Nick Heller, the private spy introduced two years ago in Joseph Finder’s “Vanished,” is the guy you want on your side when your corporation needs deep background or your political life needs a cleanup. His job seems like a dream gig for a former intelligence operative who thrills at assessing damage and unearthing information for very substantial fees. But in “Buried Secrets,” Heller must uncover something far more urgent: a teenage kidnap victim, buried alive.
That unspeakable terror is hardly new in American thrillers. Just last year, Lisa Scottoline buried the protagonist of “Think Twice” in a cornfield, and master storyteller Edgar Allan Poe has left generations scared witless with “The Cask of Amontillado.” But Finder rachets up the fear factor with a chilling techno-touch: Alexa, the 17-year-old daughter of billionaire Marshall Marcus, Heller’s longtime friend, is stuck in a crypt, her agony visible via a streaming video feed to her dad’s home computer.
Heller’s ties to Marcus go back to his youth, when Heller’s disgraced father faced prison for fraud and his mother accepted Marcus’s offer of employment. Heller is also genuinely fond, even protective, of Alexa, who had been abducted once before, taken from a mall, then safely returned — no ransom demand, no clues. After that episode, Heller talked to Alexa about fear and danger: “I told her that she was not only a girl but a beautiful girl and a rich girl, and that those were three strikes against her. . . . I showed her some rudimentary self-defense techniques, a few basic martial-arts moves. Nothing fancy, but enough. I’d hate to be a drunken Exeter boy who tried to push her too far.”
But all the martial-arts moves in the world wouldn’t have saved her from a calculated grab at a Boston nightspot, where she and a friend encounter an enigmatic hottie. Hours later, when her heavily spiked drink wears off, Alexa’s confusion turns to comprehension as she recalls Poe’s stories from high school, twisted tales so disturbing she couldn’t finish reading them. Now she’s living one.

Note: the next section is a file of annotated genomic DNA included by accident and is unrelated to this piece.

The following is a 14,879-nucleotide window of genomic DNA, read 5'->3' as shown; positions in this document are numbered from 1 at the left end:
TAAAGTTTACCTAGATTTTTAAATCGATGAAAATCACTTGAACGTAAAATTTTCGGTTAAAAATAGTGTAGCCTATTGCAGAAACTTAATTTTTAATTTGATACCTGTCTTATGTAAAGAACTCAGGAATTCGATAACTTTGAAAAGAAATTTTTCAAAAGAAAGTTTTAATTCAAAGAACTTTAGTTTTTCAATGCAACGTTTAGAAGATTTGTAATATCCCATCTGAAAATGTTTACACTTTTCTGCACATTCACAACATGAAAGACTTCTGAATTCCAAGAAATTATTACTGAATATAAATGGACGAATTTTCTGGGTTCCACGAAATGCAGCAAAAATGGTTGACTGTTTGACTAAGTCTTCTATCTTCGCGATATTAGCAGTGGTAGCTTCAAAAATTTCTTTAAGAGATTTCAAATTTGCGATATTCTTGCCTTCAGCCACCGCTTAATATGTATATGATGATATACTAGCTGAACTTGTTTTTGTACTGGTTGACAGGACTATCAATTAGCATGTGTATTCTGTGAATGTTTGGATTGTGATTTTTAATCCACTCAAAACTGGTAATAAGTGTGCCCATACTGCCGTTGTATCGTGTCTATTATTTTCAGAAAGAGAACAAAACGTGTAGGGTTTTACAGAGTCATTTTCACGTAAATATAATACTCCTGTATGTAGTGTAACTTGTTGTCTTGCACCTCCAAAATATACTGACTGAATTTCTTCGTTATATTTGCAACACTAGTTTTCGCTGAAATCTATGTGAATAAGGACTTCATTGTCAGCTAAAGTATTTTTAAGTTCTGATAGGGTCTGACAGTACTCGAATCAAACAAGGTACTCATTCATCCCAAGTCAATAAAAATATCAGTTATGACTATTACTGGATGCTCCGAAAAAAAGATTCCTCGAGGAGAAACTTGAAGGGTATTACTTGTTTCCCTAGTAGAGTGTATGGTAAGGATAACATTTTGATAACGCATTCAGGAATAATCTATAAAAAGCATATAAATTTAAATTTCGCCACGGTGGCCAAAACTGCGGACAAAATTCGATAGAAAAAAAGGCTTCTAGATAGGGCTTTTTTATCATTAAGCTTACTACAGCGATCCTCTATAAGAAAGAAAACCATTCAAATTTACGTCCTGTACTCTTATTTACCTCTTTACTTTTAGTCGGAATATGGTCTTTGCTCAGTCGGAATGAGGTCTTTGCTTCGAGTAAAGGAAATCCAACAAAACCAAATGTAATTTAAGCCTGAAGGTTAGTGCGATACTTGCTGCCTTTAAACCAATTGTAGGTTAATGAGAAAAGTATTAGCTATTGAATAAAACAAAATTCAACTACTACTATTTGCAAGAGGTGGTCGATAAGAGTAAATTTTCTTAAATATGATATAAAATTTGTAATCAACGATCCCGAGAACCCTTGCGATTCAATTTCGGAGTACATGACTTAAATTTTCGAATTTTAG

Even as Heller gathers information that he hopes will lead to a metallic box somewhere underground, he suspects Alexa’s parents aren’t telling him everything. Marcus and his trophy wife, whose Southern belle facade rings false for Heller, don’t react like the anguished parents of a missing child. Marcus balks at calling the police or asking the public to help find his daughter. Heller realizes that this is more than a hostage situation or a ransom demand. The sadist holding Alexa dictates his terms to her, and she shrieks and sobs a key word, “Mercury,” as her bewilderment and fear play out in jerky video images. Heller has to dig into the past, his own and Marcus’s, before the girl’s time runs out.
With Alexa and her friends, Finder has done a, like, totally, thorough job of capturing the nuances of teen-speak, the blase, even bored sentence fragments uttered by Generation Text. (He graciously credits his daughter, Emma, for the assist.) And with Heller, Finder paints an appealing hero, engaging, in part, because he’s not a superhero. Comparisons with Lee Child’s Jack Reacher are inevitable, but Heller’s actions are never those of a lone cowboy. He’s human enough to seek and accept help from his feisty digital forensic expert, a former Special Ops colleague, and even a spacey vegan receptionist, whose surprising knowledge of tattoos provides a vital clue.
Racing alongside Nick Heller, you’ll want one more chapter, then another, and then one more. You know he has to prevail; you just need to know how.
Blumenstock is a Washington area writer.
By Joseph Finder
390 pp. $25.99